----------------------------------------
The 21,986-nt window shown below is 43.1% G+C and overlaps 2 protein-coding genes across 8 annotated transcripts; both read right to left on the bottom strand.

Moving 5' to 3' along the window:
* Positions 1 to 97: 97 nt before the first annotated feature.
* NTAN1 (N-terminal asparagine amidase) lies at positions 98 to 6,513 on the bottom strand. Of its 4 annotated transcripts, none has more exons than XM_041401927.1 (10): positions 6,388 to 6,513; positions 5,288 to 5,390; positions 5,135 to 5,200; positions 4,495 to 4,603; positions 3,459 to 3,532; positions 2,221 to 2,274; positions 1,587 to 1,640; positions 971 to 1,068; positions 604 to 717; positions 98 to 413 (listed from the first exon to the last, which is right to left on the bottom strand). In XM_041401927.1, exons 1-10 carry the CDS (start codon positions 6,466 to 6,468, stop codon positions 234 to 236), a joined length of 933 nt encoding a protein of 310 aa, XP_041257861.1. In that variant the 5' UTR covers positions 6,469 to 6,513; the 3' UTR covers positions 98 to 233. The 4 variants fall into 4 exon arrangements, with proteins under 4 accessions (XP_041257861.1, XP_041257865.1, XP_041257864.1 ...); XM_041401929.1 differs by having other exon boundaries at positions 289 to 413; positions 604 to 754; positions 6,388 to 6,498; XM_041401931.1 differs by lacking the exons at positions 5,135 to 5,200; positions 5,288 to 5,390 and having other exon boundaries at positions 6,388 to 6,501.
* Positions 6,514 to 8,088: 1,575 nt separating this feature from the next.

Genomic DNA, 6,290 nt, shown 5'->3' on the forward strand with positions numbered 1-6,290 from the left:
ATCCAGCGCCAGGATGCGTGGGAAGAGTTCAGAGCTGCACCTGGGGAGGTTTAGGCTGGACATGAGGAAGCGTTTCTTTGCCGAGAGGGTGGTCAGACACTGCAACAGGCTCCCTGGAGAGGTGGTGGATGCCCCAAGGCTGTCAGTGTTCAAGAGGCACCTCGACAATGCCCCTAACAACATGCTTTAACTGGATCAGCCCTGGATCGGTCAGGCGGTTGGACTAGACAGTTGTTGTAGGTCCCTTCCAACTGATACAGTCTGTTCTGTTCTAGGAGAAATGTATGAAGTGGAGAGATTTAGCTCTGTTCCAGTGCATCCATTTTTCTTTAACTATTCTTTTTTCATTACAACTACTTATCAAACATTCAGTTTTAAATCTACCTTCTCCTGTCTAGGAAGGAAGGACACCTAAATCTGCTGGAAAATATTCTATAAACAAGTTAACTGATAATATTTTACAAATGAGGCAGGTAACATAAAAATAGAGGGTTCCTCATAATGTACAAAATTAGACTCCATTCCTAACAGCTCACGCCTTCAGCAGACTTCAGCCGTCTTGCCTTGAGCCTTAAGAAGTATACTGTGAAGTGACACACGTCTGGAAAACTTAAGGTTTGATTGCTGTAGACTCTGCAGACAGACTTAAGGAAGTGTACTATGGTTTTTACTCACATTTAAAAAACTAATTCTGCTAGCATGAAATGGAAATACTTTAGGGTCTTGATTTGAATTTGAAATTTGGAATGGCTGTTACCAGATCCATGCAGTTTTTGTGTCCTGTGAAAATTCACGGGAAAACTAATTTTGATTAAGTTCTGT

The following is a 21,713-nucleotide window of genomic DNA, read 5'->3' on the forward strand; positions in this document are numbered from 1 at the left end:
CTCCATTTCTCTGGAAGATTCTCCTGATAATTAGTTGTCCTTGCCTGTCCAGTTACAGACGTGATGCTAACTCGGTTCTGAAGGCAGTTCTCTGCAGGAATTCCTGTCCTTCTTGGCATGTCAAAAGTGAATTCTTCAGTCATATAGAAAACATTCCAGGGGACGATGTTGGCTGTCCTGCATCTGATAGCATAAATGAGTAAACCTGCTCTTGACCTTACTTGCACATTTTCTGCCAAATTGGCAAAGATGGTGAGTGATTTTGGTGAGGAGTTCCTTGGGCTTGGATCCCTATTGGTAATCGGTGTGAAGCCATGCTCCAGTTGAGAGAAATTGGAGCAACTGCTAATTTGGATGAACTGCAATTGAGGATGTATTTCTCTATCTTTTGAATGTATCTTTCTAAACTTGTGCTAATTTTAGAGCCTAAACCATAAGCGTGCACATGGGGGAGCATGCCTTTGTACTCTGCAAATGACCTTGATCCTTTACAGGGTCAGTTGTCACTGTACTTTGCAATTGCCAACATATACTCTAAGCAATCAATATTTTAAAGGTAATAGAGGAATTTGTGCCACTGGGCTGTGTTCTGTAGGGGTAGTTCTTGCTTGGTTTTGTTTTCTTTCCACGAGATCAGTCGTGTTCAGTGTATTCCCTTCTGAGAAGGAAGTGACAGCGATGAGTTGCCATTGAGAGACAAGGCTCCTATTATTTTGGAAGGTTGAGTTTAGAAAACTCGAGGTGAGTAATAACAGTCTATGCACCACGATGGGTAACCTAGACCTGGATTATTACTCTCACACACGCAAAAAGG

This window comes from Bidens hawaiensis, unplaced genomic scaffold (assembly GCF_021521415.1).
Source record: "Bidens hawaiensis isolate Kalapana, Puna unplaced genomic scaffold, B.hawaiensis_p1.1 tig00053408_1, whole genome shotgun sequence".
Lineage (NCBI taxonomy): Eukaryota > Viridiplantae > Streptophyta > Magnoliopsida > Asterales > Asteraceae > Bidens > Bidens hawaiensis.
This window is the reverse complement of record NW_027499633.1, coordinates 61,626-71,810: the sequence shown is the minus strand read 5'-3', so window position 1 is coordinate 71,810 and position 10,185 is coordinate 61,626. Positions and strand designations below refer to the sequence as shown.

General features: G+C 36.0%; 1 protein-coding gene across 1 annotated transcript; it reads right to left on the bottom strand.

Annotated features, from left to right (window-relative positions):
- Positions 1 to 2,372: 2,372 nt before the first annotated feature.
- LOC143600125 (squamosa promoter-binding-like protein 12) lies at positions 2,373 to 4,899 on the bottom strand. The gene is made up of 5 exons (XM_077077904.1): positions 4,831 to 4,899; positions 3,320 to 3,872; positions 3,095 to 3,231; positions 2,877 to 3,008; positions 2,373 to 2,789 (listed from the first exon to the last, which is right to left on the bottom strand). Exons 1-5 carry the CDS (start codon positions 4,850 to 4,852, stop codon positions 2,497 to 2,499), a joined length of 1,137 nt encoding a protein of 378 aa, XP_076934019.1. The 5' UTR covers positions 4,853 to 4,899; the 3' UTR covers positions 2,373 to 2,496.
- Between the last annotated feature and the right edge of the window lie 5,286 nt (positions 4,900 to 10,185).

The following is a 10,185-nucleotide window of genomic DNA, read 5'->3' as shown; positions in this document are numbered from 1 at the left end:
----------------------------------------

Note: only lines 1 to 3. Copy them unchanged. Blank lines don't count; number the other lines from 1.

The 21,986-nt window shown below is 43.1% G+C and overlaps 2 protein-coding genes across 8 annotated transcripts; both read right to left on the bottom strand.

Moving 5' to 3' along the window:
* Positions 1 to 97: 97 nt before the first annotated feature.